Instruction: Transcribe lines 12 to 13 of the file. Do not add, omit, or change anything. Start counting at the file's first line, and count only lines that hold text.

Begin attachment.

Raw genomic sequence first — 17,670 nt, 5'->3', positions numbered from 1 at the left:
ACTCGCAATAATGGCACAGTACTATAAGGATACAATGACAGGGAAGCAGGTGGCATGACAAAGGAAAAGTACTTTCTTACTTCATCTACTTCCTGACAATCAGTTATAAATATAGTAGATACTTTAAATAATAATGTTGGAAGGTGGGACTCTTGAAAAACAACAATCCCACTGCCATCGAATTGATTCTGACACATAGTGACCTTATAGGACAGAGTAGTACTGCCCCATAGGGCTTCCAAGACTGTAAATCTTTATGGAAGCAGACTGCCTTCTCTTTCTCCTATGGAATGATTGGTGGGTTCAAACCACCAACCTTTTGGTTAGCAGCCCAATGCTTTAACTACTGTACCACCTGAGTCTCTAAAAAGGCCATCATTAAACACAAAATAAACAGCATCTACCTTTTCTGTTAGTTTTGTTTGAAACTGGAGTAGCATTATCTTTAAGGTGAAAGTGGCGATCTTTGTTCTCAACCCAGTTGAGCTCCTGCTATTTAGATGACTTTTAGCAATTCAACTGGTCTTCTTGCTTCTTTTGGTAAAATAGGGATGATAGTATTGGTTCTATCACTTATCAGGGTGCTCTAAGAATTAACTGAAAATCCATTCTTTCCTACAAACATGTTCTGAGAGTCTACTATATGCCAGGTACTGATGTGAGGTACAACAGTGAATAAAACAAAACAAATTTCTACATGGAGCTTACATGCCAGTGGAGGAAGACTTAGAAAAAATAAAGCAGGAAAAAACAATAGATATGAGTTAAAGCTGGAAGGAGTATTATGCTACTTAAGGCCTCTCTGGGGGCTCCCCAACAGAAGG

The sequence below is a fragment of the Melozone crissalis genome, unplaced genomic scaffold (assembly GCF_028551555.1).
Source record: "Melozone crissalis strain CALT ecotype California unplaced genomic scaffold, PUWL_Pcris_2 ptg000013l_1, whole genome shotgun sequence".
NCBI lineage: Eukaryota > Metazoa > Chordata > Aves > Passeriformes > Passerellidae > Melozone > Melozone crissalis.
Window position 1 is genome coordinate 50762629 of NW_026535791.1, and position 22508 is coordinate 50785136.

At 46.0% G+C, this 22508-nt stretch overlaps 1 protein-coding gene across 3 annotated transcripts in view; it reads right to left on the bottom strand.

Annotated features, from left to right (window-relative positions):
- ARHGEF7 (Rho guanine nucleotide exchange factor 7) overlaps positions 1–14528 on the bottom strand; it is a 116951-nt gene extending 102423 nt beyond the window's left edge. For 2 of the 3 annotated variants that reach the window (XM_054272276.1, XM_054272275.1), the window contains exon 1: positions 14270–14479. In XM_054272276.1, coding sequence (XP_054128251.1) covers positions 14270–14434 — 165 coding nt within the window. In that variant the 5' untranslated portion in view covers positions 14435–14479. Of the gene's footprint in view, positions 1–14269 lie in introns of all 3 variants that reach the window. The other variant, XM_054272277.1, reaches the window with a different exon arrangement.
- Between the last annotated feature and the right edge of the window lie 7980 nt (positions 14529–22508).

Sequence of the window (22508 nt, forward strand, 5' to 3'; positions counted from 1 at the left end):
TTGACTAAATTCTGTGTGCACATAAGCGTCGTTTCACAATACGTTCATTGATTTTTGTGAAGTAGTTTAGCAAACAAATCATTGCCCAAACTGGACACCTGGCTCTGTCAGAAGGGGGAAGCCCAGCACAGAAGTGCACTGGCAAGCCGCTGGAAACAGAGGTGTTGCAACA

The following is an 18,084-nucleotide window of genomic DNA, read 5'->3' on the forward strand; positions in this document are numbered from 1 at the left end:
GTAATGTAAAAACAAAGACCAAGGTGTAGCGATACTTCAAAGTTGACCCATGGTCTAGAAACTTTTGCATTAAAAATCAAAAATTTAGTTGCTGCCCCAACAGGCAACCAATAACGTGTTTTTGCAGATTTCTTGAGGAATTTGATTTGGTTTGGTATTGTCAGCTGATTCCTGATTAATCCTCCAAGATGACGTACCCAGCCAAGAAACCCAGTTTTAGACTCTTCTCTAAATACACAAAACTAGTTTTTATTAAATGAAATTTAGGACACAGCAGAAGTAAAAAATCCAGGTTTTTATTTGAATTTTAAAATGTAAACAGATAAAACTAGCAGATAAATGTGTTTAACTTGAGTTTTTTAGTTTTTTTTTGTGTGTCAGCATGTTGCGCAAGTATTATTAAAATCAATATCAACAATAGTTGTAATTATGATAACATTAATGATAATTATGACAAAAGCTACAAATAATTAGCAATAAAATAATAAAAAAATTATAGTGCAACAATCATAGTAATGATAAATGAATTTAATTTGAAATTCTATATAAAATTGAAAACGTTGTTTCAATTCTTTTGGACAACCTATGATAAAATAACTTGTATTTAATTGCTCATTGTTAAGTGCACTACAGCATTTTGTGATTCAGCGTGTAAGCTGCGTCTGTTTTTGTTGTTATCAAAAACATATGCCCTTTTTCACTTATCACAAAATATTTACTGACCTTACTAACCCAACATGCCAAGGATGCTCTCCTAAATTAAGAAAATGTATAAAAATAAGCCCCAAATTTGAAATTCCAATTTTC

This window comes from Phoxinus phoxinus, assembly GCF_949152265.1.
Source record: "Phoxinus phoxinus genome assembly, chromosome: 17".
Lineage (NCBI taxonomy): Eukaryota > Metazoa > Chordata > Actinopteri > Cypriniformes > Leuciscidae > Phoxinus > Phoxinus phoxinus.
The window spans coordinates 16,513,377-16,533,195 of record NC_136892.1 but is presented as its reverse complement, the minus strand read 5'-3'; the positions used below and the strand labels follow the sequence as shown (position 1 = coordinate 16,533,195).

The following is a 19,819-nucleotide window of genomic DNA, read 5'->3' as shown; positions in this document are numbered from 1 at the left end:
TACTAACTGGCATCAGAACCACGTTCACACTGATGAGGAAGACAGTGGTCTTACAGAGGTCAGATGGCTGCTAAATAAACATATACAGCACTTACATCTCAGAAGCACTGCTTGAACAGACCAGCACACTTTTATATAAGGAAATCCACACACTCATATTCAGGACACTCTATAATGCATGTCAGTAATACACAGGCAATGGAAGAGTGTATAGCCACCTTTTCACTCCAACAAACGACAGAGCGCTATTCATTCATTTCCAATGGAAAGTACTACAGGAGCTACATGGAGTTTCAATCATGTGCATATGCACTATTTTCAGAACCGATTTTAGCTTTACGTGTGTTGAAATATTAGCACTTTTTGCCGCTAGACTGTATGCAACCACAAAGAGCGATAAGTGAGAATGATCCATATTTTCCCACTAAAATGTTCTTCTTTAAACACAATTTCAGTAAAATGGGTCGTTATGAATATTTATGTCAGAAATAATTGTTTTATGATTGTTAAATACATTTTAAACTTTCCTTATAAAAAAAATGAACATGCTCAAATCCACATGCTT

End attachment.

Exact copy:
TTGACTAAATTCTGTGTGCACATAAGCGTCGTTTCACAATACGTTCATTGATTTTTGTGAAGTAGTTTAGCAAACAAATCATTGCCCAAACTGGACACCTGGCTCTGTCAGAAGGGGGAAGCCCAGCACAGAAGTGCACTGGCAAGCCGCTGGAAACAGAGGTGTTGCAACA

The following is an 18,084-nucleotide window of genomic DNA, read 5'->3' on the forward strand; positions in this document are numbered from 1 at the left end: